Rome imbricates artists in a highly charged environment of labor and discussion. Armenini is the paragon of diligence, on double duty, as it were, as he draws from Polidoro’s façades and executes designs for Ponzio and Bartolommeo. While it is true that he indicates the foreign nationality of these two sculptors—amidue franzesi—more emphasis is placed on their proximate contact with one another and how they both pull Armenini himself into their orbit of work and domesticity. Salviati’s arrival heightens the vignette’s drama. Not unlike Alcibiades, who stumbles in to join the discussion in Plato’s Symposium, Salviati drops by one evening, raising the consideration and activity of art making to another pitch. The epicenter of attention is an object, soft to the touch (di cera morbida) and graspable with the hand (due palma di altezza). The figurine conjures artistic memory, not the recollection of images, but the evocation of words and received wisdom by an artist of no less stature than Michelangelo himself.
The rapport between geography, language, and style comes to a head in the closing pages of Book Three. Armenini recounts that while in the service of Prince Andrea Doria, Perino del Vaga sought to demonstrate his worldliness by speaking with his patron in the Genoese dialect: “When conversing familiarly with the prince, Perino liked to speak Genoese. Having heard this many times, the prince became annoyed one day and said, ‘Perino, from what country are you?’ Perino answered that he was Florentine. ‘Well, speak to me in Florentine,’ he replied, ‘if you wish to speak with me; it seems that you are mocking us when you try to speak Genoese the way we who were born here do.’ Perino blushed at this reproach, but, realizing his error, he never committed it again or needed to be reprimanded. It is praiseworthy and more than useful to be able to speak properly in one’s native language when conversing with gentlemen.”63
The scattering of personal pronouns (tu, meco, noi, ci, egli) points to the distinctions between Florentine and Genoese, foreigner and native, the self and other. The ability of both Prince Doria and Perino to speak and understand their respective native dialects demonstrates “code-switching” or the sociolinguistic situation of diglossia. At the same time, the prince deflates the foreign artist’s desire to perform an assumed identity. Armenini ultimately posits a disjuncture between one’s pictorial style (ideally acquired in Rome) and one’s linguistic self (optimally faithful to native origin). Artists can exhibit a heterogeneous skill set, one that draws on recognized regional specialties, be it language (Tuscan) or pictorial manner (Roman). Consequently, the image that concludes thePrecepts does not draw on the dualistic conception of corruption/purification as encountered in Vasari’s Lives or on Dolce’s metaphors concerning camouflage/authenticity.64
Instead, the figure Armenini evokes is the journey of the artist’s style and self, a path open to pitfalls, twists and turns, and forking paths: “My intention has been to demonstrate the proper beginnings and then the necessary means and the true ways whereby one arrives at these excellent ends, thus making clear the path I have followed for many years. I have trodden this path like a person who has lost his way and, in doubt, hurries, seeks, asks, and calls so many times and with so many gestures. Yet in the end, having gained experience and having noted the strange places, he enjoys showing wayfarers the path which, once difficult and steep, is now broad and level.” Like a melodic refrain, tropes associated with pilgrimage resurface: the reassuring guide, the journey’s duration, the struggle to stay on the right path conveyed through a breathless sequence of present active verbs (“si affatica, corre, cerca, adimanda e chiama”). Though Armenini states that the purpose of the Precepts is to spare future travelers from undergoing similar hardships on a steep path, his own tribulations amount to a representation of himself as a heroic wayfarer.65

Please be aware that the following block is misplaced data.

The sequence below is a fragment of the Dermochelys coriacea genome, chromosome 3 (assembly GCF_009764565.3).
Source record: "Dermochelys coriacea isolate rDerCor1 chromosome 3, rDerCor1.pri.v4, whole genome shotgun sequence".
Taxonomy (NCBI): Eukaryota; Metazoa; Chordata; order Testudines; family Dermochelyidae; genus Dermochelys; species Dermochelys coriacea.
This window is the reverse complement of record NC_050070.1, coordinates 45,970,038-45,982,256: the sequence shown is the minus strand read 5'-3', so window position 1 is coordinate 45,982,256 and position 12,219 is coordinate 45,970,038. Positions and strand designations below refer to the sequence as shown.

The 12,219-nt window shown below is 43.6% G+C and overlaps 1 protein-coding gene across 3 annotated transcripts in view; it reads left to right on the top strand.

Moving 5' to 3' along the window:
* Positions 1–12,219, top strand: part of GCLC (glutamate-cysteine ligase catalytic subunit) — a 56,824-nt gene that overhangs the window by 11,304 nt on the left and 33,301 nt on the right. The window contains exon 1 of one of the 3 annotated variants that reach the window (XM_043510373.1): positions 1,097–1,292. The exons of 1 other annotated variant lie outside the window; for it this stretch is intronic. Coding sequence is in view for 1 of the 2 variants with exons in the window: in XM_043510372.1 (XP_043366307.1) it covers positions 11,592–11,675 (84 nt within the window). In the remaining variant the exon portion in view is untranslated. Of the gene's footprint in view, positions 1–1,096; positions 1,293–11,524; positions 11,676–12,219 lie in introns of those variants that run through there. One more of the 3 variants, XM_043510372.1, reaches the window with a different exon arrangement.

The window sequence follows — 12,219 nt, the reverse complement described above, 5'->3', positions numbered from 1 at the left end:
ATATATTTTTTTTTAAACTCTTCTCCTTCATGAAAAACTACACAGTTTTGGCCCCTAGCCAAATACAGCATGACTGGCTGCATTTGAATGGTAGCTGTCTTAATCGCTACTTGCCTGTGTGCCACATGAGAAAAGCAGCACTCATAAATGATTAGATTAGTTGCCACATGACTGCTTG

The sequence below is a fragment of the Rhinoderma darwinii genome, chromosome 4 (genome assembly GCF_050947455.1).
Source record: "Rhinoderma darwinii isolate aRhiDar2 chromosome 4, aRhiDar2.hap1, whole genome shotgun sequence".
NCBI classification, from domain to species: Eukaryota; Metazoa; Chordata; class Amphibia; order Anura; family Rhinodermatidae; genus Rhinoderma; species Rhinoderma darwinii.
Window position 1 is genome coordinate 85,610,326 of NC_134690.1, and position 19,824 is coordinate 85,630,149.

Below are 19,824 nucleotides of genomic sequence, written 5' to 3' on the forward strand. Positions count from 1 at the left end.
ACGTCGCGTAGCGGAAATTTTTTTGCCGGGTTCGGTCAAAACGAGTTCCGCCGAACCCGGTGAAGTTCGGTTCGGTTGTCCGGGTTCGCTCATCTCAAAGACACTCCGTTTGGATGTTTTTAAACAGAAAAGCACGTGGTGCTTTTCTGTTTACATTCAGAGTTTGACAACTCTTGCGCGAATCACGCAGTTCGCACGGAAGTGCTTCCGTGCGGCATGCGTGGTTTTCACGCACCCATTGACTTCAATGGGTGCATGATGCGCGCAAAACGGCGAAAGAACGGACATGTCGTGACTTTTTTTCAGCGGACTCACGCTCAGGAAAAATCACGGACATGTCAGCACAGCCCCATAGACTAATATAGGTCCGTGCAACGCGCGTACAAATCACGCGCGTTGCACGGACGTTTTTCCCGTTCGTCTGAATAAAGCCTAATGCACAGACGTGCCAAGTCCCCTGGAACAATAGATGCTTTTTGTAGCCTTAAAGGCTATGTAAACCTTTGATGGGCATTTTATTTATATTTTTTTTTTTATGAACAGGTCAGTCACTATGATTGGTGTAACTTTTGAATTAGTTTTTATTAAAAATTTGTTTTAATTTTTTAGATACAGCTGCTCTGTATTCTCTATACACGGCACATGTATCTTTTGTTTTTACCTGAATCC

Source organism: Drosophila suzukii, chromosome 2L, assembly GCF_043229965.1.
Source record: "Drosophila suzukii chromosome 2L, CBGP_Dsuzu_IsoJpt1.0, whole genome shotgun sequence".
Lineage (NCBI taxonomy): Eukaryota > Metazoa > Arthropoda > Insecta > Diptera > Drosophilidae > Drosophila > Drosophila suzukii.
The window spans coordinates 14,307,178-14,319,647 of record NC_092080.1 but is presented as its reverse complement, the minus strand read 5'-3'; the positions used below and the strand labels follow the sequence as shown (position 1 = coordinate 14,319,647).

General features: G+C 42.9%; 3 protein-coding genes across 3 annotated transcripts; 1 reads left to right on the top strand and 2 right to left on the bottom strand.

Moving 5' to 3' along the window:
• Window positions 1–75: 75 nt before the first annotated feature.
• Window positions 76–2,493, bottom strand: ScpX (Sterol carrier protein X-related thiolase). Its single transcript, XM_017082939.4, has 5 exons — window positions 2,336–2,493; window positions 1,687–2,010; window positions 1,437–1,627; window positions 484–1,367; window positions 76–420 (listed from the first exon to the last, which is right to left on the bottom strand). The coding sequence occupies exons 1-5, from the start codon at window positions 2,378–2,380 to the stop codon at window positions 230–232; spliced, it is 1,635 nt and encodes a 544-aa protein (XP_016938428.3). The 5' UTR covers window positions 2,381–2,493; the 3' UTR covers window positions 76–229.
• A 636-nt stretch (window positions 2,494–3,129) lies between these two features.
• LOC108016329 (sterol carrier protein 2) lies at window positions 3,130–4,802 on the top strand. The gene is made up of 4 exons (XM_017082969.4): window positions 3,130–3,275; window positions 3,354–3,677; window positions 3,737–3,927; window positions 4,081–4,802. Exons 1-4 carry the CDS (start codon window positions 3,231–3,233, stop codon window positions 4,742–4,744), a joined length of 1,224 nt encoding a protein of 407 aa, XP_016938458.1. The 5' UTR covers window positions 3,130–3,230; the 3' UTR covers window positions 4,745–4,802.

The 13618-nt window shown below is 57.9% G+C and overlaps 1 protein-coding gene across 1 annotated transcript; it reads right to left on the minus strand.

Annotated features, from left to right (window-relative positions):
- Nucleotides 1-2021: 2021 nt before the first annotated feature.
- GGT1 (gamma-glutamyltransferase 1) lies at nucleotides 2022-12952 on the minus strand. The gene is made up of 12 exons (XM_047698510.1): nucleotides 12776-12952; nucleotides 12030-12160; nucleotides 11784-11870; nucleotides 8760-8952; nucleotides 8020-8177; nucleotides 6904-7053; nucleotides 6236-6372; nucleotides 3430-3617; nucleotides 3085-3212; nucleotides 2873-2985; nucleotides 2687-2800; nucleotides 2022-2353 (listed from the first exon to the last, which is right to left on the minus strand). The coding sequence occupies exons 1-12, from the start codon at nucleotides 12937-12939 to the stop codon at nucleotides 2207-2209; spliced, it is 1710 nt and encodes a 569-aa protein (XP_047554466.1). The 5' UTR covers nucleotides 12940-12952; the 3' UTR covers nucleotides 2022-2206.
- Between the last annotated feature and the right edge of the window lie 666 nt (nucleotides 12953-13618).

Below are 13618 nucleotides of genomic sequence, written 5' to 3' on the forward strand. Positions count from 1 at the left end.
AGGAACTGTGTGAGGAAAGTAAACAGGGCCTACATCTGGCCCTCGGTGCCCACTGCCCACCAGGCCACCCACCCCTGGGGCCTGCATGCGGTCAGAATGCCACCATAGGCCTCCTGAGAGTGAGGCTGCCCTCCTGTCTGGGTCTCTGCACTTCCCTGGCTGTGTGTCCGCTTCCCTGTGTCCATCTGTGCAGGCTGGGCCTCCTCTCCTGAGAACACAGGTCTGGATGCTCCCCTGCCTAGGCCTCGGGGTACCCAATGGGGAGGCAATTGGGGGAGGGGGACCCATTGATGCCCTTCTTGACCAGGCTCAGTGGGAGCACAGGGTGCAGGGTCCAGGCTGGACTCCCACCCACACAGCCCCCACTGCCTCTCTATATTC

Are there any underlying points to be teased out of Armenini’s winding path? The Precepts offers a grab bag of advice: while travel to Rome is necessary, any ambitious artist must arrive with a degree of judgment lest the plethora of works overwhelm and confuse him. When an artist, having studied in Rome, travels abroad, he should be sensitive to local taste. Yet the artist should leave Rome only under particular circumstances, such as courtly patronage. Tuscans are “the most knowledgeable about the power and excellence” of painting, while northern Italy is the real place to understand the subtleties of color. Do these anecdotes, proverbs, and recommendations add up to any underlying principles?
More than offering rules with logical consistency, Armenini offers a model of behavior and direct observation in which mobility plays a defining role. Comprehending precepts must come through firsthand experience. It is Armenini’s own travels, his actual journeys throughout the topographical space of the Italian peninsula, that infuse his account with legitimate currency. As he declares in the opening paragraph of the conclusion: “I came to study in Rome at the age of fifteen. After a time I left, for the reasons I have mentioned, and went wandering alone throughout almost all of Italy for about nine years. . . . At the end of this period, it seemed to me that experience had shown me the need for a book such as mine.” And again, toward the very end he states: “Having considered how much good precepts could do in this case, my deliberations gave me cause to become a wanderer in the aforementioned places and to investigate these ways.” Ultimately, it is this eyewitness mode, the shift from representing the traveling artist to depicting oneself as a traveling artist, that marks the Precepts as a significant contribution to the theory and history of mobility. And this autobiographical vein of writing about travel would eventually extricate itself from the art literary frames of biography, anecdote, treatise, and parable to emerge in the latter part of the sixteenth century as an autonomous genre in its own right.66